- Given the similarities between ME/CFS, fibromyalgia and long COVID, it is useful to compare the effects of hyperbaric oxygen therapy (HBOT) on each of these conditions.
- Research about the effects of HBOT on ME/CFS is limited and has produced mixed results.
- Several small-scale studies involving patients with fibromyalgia have demonstrated significant improvements in symptoms – including fatigue, cognitive difficulties, sleep dysfunction and pain – following HBOT.
- In individuals with long COVID, initial research findings indicate that HBOT can lead to significant improvements in symptoms such as fatigue, cognitive difficulties, sleep dysfunction and pain. However, more research is needed to corroborate these findings.
- Improving methodology and conducting a long-term follow-up would increase the reliability of results, providing greater certainty about the effects of this intervention for patients with ME/CFS, fibromyalgia and long COVID.
What is hyperbaric oxygen therapy?
HBOT is a medical treatment in which patients breathe in pure oxygen whilst inside a chamber with a higher-than-normal air pressure. The increased pressure pushes more oxygen into the lungs and then into the bloodstream, to be delivered to damaged or oxygen-deprived tissues to enhance healing.
HBOT has an established use in treating a range of medical conditions, from diabetic foot ulcers to carbon monoxide poisoning. Whilst not conclusive, there are promising signs that HBOT could be a useful intervention in fibromyalgia and long COVID, but more research needs to be done to establish whether HBOT could be a potential treatment for ME/CFS. It is worth noting that HBOT is not a NICE-recommended treatment for any of these illnesses.
Why use HBOT for these conditions?
ME/CFS, fibromyalgia and long COVID have overlapping symptoms, and potentially overlapping underlying disease mechanisms. One proposed theory is that impaired oxygen delivery to body tissues contributes to symptoms such as fatigue, cognitive difficulties and pain. Therefore, researching the potential benefits of HBOT in enhancing oxygen delivery and reducing the symptoms of these debilitating conditions seems to be a rational approach. Given their shared features, exploring the effects of this intervention on any of these conditions may offer valuable insights for the others.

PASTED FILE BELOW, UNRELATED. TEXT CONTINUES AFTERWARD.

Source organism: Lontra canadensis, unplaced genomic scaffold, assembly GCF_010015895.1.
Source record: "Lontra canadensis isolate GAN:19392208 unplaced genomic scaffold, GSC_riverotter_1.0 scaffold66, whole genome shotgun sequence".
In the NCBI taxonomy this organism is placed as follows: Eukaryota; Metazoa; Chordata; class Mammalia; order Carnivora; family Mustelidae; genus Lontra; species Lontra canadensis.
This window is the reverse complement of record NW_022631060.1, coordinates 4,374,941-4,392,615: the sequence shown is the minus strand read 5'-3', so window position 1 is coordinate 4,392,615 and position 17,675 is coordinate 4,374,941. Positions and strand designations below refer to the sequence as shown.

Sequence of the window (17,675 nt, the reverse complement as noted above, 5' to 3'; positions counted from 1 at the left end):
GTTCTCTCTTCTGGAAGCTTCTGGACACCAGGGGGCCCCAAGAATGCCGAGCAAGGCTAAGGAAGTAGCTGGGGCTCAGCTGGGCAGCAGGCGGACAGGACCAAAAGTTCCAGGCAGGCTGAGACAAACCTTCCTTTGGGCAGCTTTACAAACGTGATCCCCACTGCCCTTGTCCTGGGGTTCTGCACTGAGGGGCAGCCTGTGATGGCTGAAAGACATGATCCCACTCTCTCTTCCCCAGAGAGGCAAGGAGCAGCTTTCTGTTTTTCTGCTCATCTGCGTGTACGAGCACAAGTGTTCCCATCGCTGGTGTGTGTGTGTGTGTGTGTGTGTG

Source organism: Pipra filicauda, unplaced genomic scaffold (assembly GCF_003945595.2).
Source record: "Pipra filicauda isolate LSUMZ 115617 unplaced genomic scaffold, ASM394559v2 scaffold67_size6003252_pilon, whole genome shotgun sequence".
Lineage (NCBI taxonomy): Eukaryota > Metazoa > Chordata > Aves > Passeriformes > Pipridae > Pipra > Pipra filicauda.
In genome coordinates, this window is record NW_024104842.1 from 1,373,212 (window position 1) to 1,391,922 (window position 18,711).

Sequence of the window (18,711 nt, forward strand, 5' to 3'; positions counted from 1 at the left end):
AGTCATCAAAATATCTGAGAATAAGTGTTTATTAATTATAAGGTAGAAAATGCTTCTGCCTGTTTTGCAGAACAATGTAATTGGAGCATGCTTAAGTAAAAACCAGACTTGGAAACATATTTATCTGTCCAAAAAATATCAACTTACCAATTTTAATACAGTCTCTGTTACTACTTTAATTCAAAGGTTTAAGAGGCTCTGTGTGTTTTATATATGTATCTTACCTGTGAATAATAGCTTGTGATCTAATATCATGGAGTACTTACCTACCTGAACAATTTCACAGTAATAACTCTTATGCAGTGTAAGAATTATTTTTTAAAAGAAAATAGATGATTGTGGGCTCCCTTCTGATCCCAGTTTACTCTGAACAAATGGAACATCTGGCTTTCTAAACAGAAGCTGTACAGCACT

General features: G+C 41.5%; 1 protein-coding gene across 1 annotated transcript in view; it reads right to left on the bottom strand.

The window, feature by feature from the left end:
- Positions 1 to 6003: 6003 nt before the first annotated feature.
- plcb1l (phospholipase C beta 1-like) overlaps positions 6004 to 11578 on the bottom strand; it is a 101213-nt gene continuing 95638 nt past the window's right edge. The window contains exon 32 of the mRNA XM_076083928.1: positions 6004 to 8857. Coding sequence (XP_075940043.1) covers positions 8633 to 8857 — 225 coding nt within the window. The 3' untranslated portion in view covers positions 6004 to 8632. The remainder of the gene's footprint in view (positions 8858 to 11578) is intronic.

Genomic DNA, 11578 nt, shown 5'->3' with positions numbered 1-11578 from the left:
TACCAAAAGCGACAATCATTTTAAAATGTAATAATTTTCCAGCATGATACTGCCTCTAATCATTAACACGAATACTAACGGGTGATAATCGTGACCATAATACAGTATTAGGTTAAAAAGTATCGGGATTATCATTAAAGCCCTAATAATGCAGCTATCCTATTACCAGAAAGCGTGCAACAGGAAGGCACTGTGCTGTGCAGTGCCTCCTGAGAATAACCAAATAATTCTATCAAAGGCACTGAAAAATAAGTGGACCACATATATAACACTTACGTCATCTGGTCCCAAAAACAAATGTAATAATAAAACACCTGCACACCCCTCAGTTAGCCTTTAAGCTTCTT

HBOT and ME/CFS
There is no effective treatment for ME/CFS – a condition characterised by debilitating fatigue, post-exertional malaise, cognitive dysfunction and sleep disturbances, amongst many other symptoms. However, could HBOT be helpful? We simply do not know yet. The effect of HBOT on patients with ME/CFS has only been explored in two noteworthy studies, both of which were small-scale and yielded different results.
The first study was conducted in 2003 and involved 29 patients who received HBOT for one week and were followed up after one month. All patients fulfilled the Fukuda criteria for CFS, however there were two separate patient groups: those with mycoplasma infection (a bacterial infection) and those without. The researchers intended to find out if HBOT could improve symptoms in patients with mycoplasma infection, as evaluated by patient questionnaires measuring several domains including fatigue, pain and physical functioning (ability to carry out activities of daily living). However, as no significant differences in any domains were noted in either group following HBOT, we can extrapolate that overall this study did not demonstrate HBOT to be an effective treatment for ME/CFS.